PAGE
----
Saturday, May 18, 2024

‘Exceptional’ first batch of women military police gears up to join Indian Army

women military

Bengaluru, April 1: For a group of 100 young Indian women who are set to be inducted into the Indian Army in May as the country’s first Military Police Women, exceptionalism is the rule.

Between 19 and 22 years of age, this batch comprises the top 100 selectees out of two lakh applicants across the country, explained Lt-Colonel Julee, who is in charge of the training of the cadets.
According to information from the Army, 21 are graduates with college degrees and 51 have experience in the military system, having been members of the National Cadet Corps (NCC). A high SSLC percentile cutoff of 86% means that only the top scorers could be considered for the first batch, even if they only qualified for the “enlisted ranks.” However, the Army said that its CDS exam which is the pathway to an officers’ commission is open to the women.
Twenty-seven of the women are from Uttar Pradesh, 26 from Haryana, eight from Karnataka, six from Kerala, two each from Himachal Pradesh and Assam and one person each from the rest of the states like Punjab, Haryana, Rajasthan, Tamil Nadu, among others, except for the other northeastern states.
Their presence has shaken up and challenged the largely male Army establishment, even as the precedent which they have set creates opportunities for employment for women from agrarian backgrounds and lower economic strata. That these women did not come from well-to-backgrounds was apparent that many in the batch were anemic when they joined, said Major Richa Chakravorty, the medical officer in charge of the training unit. Lt-Colonel Julee added that many of the cadets are the sole breadwinners of their families back home.
For Sepoy Bheemakka Chavan, 20, of Dharwad district, the matter of a good income was vital. Her family of farmers earns only Rs 20,000 a year. “I come from a very backward area which lacks basic infrastructure for students studying in government school,” she said, adding that she was inspired to join up because several family members had previously served in the armed forces.
The salary of Sepoys is about Rs 30,000, out of which Rs 22,000 is the basic pay. Lt-Colonel Julee said that all of the cadets will be granted the rank of Lance-Naik upon being inducted in May, which will increase their salaries.
Chavan said that she hopes to use her salary to help improve the infrastructure of the school in her village. Another Sepoy, Jyothi Hanchinmani, 20, from Bailhongal taluk in Belagavi district, said that she sends her entire salary home to help her family build a house.
This sense of giving back to communities is a common theme among the young women. Another young Sepoy, Aarthi Talawar, 21, who hails from a family of farmers in a small village along the Karnataka-Maharashtra border, said that she saw the Army as means to earn a stable income while serving the country.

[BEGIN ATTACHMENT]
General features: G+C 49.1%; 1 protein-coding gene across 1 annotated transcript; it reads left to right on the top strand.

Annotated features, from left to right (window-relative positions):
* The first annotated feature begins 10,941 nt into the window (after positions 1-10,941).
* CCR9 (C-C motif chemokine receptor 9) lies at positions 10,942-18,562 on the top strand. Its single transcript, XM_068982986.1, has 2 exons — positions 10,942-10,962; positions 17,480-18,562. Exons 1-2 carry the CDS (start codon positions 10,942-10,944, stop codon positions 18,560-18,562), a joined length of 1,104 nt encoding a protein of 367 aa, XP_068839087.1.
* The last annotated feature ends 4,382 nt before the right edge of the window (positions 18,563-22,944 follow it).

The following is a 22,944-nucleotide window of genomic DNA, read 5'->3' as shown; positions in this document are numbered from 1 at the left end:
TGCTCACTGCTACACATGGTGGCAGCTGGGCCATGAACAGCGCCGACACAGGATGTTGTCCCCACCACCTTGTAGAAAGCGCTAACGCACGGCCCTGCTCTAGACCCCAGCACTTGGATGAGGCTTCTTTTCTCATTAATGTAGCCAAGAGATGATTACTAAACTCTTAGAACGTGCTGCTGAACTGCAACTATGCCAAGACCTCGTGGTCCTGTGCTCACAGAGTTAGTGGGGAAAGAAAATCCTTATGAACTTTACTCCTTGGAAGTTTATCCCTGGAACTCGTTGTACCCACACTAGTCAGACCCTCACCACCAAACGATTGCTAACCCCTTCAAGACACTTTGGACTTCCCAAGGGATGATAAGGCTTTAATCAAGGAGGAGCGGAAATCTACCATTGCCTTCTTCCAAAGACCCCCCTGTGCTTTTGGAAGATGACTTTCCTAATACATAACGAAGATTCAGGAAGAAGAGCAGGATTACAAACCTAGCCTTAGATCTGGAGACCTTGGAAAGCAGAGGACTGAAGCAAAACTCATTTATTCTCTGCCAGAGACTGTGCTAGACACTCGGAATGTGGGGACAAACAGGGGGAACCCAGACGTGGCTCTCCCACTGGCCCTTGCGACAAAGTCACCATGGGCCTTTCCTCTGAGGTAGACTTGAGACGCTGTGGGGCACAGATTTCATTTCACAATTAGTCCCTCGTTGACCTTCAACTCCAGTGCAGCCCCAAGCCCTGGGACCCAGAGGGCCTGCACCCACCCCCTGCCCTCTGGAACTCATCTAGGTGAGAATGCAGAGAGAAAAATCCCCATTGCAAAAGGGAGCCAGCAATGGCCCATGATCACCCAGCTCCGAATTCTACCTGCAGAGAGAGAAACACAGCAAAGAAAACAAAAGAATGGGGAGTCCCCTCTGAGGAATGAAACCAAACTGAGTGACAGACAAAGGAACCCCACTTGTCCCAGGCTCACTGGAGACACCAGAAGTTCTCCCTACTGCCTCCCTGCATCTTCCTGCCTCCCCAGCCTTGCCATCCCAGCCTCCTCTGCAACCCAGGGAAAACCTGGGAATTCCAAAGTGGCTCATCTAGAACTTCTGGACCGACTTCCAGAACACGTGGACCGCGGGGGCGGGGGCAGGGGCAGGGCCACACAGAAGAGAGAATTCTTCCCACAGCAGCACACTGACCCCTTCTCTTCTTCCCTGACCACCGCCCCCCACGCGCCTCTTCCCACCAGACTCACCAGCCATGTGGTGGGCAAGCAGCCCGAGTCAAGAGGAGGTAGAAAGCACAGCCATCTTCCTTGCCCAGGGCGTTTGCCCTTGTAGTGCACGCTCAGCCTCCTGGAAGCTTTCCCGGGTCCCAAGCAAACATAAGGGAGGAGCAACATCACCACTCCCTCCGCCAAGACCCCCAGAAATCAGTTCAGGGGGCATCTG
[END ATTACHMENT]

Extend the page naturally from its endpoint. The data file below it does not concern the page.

“We have a four-acre farm. After attaining a Bachelor of Commerce degree, I was pursuing a job in banking when my application to join the Army was accepted,” she said.
She told DH that she had secured 94% in SSLC and 83% in Pre-University. According to the Army, the cut-off requirements for joining this special programme as Woman Military Police is 86% in 10th standard. However, the second batch which is expected to join in May, has a cut-off of 85%.
“Initially, life in the Army was very emotional. I missed my parents and my regional cuisine. I have since adapted,” Aarthi said, adding that she had learned several new skills such as firing all manner of small-arms and driving jeeps and motorcycles
According to the Army, only three of 100 had previous experience in driving four-wheeled vehicles before joining the Army, while 41 had previously ridden motorcycles. The women have now also been trained to maintain vehicles. The trade-off is the stark change lifestyle imposed by military service.
“Usually, we just get two hours on Sunday to speak with our parents. I have become less addicted to mobile phone now,” the Sepoy said.
Their hair trimmed short, many of the young women were almost indistinguishable from their male counterparts, barring the difference in height. Those who went home on leave on September 5, 2020, said their families could not identify them at first.
Cadets have to be a minimum of 152 cm in height and during selection, have to fulfill a series of physical demands like running for 1.6 kilometers. The Army stresses that physical training requirements have only been slightly nudged down for women and that the training regimen between the two sexes is the same.
It is a difficult job, said Jyothi Chavalagi, 21, of Khanapur taluk in Belgaum District.
Born into a farming family in a small and remote village, Jyothi said that she had to walk 3 km to school every day in a neighboring village. Despite this handicap, she managed to secure 89% in PU and 98% in SSLC.
She was studying to be a nurse in a BSc programme when she was accepted into the Army. When asked why she had forsaken a lucrative nursing career for the Army, she said she was drawn to the military for the sense of duty it instilled. She noted that PT drills start at 5.20 am every day and that some days end at 8.30 pm if there is night training involved.

She added that she had no regrets about joining the Army. “The pay is good, but we have to work hard for it. It was a tremendous honor to be able to inspire other young women to join the service,” she said. (Courtesy: DH)